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Rod: The Autobiography

PostPosted: Thu Jan 03, 2013 11:29 pm
by Garth Cartwright
So I saw this in the local library and thought 'well, it is Xmas and I've lots of time to read...' Readers, I finished it! It is an easy read. The ghost who pulled Rod's memories together has done a tidy job and you do get a real sense of the man. Not that there is a lot surprise you. He is enthusiastic about blondes, expensive cars, mansions and money. And his hair. He devotes an entire chapter to his hair and the stylings he has employed since a young Mod. He does the same to cars. But he does not devote a chapter to music. Which tells us what we already knew - Rod's passion for music died a long time ago and now it's just an extremely well paid job.

That said, his stories about being part of Long John Baldry's band and Jeff Beck's band are very entertaining - Long John portrayed as a very nice guy while Beck is sullen and rather selfish. Ron Wood is his best mate and I imagine these 2 are very similar men. The chapters on The Faces are underwhelming - it starts off well with Rod going along to hang out cos Ronnie's now in The Small Faces and eventually getting asked to have a sing along and it just came about via them all getting on and enjoying it. Sadly, Rod does not detail how such great tunes as Stay With Me came together and he appears to dislike both Ronnie Lane and Ian McLagan - these two are about the only people who he takes digs at in the entire book (beyond a dodgy manager).

He is upfront about how extremely selfish he was towards the women in his life (until Rachel Hunter got the measure of him then went and broke his heart - tuff Kiwi chicks rule!) and he jokes about his meanness (true, he doesn't even like to get a round in!). Overall he paints himself as a lad who got very lucky. He doesn't even make much of his talent - all those great songs he wrote? He seems to shrug and they fell out. The voice? He always had it. The long nights spent studying Sam Cooke 45s? Almost no mention is made of such. He notes how he always recorded a Dylan tune on his initial solo albums but there's no mention as to whether he ever liked listening to Dylan.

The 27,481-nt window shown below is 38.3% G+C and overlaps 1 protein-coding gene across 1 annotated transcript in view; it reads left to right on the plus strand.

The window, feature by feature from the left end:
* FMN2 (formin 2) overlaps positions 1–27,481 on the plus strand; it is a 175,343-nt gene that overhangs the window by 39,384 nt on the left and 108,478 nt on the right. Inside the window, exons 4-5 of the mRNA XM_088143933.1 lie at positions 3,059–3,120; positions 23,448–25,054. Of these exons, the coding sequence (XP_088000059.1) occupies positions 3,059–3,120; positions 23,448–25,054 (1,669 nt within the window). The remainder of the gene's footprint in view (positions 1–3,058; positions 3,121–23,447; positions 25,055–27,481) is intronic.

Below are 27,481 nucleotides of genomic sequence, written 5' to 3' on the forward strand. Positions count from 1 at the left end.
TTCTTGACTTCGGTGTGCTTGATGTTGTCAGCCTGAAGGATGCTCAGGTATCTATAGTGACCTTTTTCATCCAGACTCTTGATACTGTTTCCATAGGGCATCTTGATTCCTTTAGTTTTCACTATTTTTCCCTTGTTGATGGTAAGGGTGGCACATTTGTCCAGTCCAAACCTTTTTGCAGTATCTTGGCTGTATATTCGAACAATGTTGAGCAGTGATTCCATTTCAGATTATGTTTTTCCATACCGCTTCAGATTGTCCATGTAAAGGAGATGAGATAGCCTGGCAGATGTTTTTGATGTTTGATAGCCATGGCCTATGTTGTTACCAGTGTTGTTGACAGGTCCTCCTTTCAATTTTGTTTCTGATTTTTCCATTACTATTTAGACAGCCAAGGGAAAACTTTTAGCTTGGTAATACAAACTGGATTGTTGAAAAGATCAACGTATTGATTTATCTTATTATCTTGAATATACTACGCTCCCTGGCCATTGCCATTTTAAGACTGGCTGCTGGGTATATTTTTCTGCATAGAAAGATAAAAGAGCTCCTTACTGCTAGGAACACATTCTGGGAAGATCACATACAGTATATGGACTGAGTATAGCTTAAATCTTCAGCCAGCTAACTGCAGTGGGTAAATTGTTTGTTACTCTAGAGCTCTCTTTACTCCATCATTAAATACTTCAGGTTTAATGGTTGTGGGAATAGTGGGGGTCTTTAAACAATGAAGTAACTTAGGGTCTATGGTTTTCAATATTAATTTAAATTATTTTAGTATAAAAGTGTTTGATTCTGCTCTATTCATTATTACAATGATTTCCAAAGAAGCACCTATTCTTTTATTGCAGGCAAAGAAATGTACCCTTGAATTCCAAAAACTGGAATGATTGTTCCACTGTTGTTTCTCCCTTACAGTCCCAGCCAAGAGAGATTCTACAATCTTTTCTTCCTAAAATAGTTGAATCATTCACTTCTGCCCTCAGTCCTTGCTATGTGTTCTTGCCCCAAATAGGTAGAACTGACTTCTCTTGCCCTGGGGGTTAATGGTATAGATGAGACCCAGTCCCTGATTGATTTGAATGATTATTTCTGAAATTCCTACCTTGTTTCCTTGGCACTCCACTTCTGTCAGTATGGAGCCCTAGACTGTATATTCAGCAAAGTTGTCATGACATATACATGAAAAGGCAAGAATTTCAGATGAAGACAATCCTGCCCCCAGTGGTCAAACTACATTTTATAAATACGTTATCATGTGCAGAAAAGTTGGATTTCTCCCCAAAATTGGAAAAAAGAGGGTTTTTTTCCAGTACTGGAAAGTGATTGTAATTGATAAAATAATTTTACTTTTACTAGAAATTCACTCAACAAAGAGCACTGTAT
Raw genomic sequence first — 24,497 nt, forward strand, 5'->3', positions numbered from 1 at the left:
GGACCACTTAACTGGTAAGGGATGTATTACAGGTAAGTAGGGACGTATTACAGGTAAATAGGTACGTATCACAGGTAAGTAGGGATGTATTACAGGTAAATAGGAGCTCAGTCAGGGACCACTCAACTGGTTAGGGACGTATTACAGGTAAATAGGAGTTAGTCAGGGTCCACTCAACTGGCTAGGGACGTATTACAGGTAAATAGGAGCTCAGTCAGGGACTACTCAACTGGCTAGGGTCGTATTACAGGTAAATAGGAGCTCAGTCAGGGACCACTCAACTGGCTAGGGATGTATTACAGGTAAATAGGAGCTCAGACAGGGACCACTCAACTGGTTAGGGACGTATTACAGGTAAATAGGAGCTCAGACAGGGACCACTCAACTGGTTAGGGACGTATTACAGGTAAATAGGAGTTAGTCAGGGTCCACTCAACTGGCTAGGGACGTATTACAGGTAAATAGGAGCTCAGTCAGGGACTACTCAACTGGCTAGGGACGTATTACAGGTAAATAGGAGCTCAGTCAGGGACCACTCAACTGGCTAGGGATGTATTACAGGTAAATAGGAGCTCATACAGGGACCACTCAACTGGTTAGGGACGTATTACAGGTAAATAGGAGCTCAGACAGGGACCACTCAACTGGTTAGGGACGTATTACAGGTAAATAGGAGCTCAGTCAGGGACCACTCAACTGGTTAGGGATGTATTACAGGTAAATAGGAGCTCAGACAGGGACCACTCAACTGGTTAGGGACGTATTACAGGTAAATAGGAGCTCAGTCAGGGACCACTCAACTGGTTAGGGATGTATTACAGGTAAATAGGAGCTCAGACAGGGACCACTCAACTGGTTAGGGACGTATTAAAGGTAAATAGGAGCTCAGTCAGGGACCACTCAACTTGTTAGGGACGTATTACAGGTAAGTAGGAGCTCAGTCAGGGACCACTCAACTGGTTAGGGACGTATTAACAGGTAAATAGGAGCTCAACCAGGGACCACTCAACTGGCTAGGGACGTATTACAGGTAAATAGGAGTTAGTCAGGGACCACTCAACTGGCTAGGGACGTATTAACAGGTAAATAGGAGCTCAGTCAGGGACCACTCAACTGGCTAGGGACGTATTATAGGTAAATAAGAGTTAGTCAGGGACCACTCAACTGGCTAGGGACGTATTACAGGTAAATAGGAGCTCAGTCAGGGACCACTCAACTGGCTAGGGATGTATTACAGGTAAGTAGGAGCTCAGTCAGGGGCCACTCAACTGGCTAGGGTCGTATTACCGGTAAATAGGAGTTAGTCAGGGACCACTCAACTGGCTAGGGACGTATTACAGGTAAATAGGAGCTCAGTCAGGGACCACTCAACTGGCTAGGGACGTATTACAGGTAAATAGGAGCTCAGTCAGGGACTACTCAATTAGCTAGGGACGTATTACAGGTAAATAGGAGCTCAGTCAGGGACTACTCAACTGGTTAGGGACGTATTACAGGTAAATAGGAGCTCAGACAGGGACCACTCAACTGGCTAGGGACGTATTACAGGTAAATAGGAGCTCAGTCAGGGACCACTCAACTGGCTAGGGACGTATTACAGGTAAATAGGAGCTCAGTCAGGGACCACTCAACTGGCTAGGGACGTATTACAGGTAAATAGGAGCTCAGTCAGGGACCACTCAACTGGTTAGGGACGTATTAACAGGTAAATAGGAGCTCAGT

A pity he does not feel like reflecting on his art as I think of his best work as very great indeed. He seems more concerned with reflecting on the silly outfits he used to wear. A slight autobiography then from a slight - but likeable - man who was blessed with the most incredible charm and luck. And talent. Reading this book I kept on listening to Rod and then wishing he could tell me just a little about how he came to sing In A Broken Dream or Mandolin Wind. Perhaps Adam could do some research and write a Faces essay? Now that would be something!

Re: Rod: The Autobiography

PostPosted: Fri Jan 04, 2013 1:37 am
by Adam Blake
Garth Cartwright wrote:Perhaps Adam could do some research and write a Faces essay? Now that would be something!


Hem-hem...

viewtopic.php?f=54&t=14847&hilit=faces+we+had+three+chords

Re: Rod: The Autobiography

PostPosted: Fri Jan 04, 2013 1:05 pm
by Garth Cartwright
Yes I know of that and just reread it and still disagree with you over R Lane being the most talented Face - but he was talented, no doubt. What i'd like now is a less personal more dispassionate breakdown of the Faces - a bit like Revolution In Yr Head - but an essay not a book, looking at how their sound developed and then, seemingly, fell apart - Rod says Ohh La La was a mess he was never happy with. A bit of reflection on how their sound came together so easily - they sounded nothing like the Small Faces! - and what their absolute peaks and troughs were. Has this been written? Considering how famous and successful they were and Rod/Ron remain I'm surprised the likes of Mojo/Uncut don't give them more coverage. Maybe Rod's megafame makes people forget his Faces work?